Donald Handshoe
Donald Handshoe, a senior and a double major in Classics and Anthropology, divides his time between his studies and his work, both of which as it turns out have to do with archaeology, his passion.
Joey Bradley
In the words of the late Steve Jobs, "You can't connect the dots looking forward; you can only connect them looking backwards." In retrospect, it may seem odd that a Russian degree received from UK in 2001 led me to software development. However, the instruction at UK prepared me to think different. In my opinion, writing computer code required the same thought process as communicating in Russian.
Hannah Bell
Hannah Arthur Bell graduated in 1999 from the College of Arts & Sciences with a major in English and a minor in Russian Studies. During her sophomore year, Hannah traveled with her father to St. Petersburg, Russia, to see one of his plays performed at the University of St. Petersburg.
Marcello Lippiello
Marcello Lippiello earned his MA in Classics and the Graduate Certificate in Latin Studies at the University of Kentucky, both in 2005.
Antoine Haaker
Antoine Haaker was born in Boulogne-sur-mer (France) and did his undergraduate studies in Classics at the University of Lille. During the summer, he once travelled to Rome in order to attend the Latin course of Father Reginald Foster. Father Foster is a Carmelite who used to work in the Vatican at the Latin letters office where official documents of the Church are written in or translated into Latin.
Rachel Philbrick
Rachel Philbrick was born and raised in Cambridge, Mass., and attended high school at the Commonwealth School, a small, private institution in Boston’s Back Bay. Commonwealth’s small size fostered a stimulating intellectual environment, encouraging interactions between students and faculty. It was here that Rachel first encountered Latin, studying it for four year and travelling, in her junior year, to Italy with her Latin class.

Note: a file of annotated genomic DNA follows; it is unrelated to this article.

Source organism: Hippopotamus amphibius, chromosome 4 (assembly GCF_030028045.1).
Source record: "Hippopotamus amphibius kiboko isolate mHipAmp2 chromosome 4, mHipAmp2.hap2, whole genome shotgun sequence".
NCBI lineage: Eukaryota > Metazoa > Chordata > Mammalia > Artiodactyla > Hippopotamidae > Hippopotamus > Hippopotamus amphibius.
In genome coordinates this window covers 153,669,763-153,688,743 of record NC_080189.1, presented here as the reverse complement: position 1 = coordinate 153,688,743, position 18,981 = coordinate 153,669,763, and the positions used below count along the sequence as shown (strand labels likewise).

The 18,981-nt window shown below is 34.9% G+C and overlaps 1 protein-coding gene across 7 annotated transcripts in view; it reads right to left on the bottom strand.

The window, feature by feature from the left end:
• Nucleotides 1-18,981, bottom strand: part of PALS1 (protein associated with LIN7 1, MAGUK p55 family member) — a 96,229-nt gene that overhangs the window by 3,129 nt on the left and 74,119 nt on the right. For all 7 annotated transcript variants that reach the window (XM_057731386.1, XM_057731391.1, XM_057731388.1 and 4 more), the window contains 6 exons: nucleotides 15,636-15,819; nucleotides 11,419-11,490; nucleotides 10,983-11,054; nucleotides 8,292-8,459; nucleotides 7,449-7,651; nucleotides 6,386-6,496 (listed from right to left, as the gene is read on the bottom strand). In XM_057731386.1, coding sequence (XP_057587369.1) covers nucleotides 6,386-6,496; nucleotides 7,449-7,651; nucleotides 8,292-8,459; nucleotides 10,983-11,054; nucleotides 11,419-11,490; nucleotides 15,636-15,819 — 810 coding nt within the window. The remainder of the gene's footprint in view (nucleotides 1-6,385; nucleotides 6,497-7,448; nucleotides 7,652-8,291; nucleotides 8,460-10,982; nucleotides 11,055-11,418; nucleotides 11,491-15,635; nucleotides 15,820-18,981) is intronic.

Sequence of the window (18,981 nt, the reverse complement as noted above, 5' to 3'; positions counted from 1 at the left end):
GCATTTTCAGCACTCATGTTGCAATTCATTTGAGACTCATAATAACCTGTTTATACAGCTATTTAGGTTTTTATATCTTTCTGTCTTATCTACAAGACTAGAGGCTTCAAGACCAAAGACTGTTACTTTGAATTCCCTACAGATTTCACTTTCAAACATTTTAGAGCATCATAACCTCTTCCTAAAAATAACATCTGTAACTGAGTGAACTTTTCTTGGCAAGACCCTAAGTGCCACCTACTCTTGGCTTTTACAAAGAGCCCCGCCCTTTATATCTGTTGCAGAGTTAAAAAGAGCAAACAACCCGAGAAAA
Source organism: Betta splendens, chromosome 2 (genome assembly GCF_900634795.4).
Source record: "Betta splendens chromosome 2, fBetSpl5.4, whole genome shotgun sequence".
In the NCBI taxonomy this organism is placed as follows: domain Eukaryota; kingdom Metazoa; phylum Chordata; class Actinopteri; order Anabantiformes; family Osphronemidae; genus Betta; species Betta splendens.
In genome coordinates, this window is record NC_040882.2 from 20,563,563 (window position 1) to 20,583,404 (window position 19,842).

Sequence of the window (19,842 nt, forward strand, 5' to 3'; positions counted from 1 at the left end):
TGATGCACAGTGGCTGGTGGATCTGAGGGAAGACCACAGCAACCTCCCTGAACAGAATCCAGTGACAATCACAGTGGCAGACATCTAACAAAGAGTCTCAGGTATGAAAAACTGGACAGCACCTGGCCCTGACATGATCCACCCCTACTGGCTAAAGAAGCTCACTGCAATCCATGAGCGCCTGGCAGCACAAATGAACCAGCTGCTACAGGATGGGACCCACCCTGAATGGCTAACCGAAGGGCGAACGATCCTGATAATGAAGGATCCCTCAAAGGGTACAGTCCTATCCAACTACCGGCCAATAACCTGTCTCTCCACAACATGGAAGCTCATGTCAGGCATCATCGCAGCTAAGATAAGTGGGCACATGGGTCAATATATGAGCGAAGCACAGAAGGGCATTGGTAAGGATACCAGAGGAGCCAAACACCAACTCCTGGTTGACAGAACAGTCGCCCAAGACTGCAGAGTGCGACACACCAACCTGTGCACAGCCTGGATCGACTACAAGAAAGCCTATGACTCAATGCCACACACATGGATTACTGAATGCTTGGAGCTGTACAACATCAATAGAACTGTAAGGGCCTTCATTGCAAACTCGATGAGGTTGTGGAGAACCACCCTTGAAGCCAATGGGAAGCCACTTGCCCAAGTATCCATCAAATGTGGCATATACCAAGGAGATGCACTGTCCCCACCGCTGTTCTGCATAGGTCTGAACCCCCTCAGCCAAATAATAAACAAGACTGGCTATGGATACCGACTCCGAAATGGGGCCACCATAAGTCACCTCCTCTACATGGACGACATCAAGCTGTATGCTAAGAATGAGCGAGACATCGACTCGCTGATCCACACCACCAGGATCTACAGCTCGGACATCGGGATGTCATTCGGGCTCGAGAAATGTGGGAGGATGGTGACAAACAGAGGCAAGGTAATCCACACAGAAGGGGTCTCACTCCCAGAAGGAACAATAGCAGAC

Miller Krause
Miller came to the graduate program in classics at the University of Kentucky in the autumn of 2006, drawn by the Institute for Latin Studies and the allure of learning to use Latin as a language rather than seeing it as a puzzle or a code standing between an author and a reader.
Joseph Tipton
Joseph Tipton is currently a predoctoral fellow in the Department of Classics at the University of Pittsburgh. In addition to teaching courses in Greek history, ancient mythology and classical literature, he is writing his dissertation which deals with the philosophical commitments underlying the Athenian democracy in the Periclean period as evidenced in philosophical, historical and dramatic texts.
Christiana Holsapple
Christiana Holsapple, an International Studies senior at the University of Kentucky, is also completing minors in Russian and Spanish languages. Throughout her years at the University of Kentucky, Holsapple has been extremely active. She completed an internship with Kentucky Refugee Ministries, served as a peer advisor in the Education Abroad Office, presented research to state legislators at Posters at the Capitol, and was a member of Sigma Delta Pi, the Spanish Honor Society.
Coady Brownstein
During my four years at the University of Kentucky, I discovered my passion in life. My freshman year, I signed up for a Russian language class, and just fell in love with the language, the culture, and the literature of the Russian people.
Dan Sheffler
When you ask UK University Scholar Dan Sheffler to name one of his favorite books, he immediate replies The Confessions of St. Augustine. Leaning back in his chair, his face lights up and searching the ceiling, he begins to describe why. “I feel that when I read The Confessions Augustine is talking to me, as if he were directly addressing me,” Sheffler explained. “Even though it is all obviously addressed to God I feel like I’m sort of sitting in the room. I feel like I can completely relate to Augustine’s position in his life, and I can really connect with what he’s saying.”
Cassie Hardin
Cassie Hardin was sure that she wanted to explore her passion for studying languages after arriving at the University of Kentucky in the fall of 2008, but she also knew that she getting tired of more traditional romance languages. She wanted something new; she wanted a new horizon. So how did Hardin arrive at her decision to pursue courses in UK’s Chinese Studies program? She left it up to chance.